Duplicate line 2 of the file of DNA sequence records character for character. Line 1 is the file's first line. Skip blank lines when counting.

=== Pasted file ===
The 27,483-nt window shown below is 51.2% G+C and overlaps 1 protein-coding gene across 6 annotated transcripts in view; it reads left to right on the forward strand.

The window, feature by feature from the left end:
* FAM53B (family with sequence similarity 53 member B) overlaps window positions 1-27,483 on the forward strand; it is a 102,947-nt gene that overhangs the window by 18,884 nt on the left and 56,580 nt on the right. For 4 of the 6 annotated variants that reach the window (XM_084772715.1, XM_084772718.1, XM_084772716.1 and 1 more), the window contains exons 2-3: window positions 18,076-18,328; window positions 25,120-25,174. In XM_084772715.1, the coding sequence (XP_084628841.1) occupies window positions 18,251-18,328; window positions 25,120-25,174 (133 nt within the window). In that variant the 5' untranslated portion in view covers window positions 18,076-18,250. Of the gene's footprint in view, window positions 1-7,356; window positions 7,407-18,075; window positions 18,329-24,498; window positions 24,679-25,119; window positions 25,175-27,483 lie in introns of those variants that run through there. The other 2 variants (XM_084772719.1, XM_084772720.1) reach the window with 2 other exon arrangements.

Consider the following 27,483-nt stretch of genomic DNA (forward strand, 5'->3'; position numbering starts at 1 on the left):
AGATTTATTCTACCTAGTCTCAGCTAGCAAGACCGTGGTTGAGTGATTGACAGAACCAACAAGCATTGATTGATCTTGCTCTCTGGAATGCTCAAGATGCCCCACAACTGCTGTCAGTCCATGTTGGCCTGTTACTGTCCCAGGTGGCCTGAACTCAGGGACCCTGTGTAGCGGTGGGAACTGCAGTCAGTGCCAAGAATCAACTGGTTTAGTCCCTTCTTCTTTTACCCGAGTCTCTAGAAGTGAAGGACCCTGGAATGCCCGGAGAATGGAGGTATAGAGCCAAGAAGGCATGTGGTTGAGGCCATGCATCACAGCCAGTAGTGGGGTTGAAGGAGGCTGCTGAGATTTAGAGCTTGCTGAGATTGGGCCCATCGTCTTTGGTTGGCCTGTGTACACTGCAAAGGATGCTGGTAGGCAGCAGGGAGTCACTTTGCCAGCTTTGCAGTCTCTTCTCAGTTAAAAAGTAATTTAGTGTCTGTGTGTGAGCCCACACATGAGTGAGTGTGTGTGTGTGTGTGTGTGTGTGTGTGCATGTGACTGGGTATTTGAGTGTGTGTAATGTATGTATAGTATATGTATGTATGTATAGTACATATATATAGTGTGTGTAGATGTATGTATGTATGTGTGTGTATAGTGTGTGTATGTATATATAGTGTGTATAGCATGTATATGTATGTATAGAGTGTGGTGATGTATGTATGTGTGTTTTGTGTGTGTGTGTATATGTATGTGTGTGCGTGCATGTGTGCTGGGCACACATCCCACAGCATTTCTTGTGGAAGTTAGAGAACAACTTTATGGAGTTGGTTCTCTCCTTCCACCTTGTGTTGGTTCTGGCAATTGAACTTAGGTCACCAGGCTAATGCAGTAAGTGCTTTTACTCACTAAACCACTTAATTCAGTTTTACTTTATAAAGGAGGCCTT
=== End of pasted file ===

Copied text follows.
The window, feature by feature from the left end: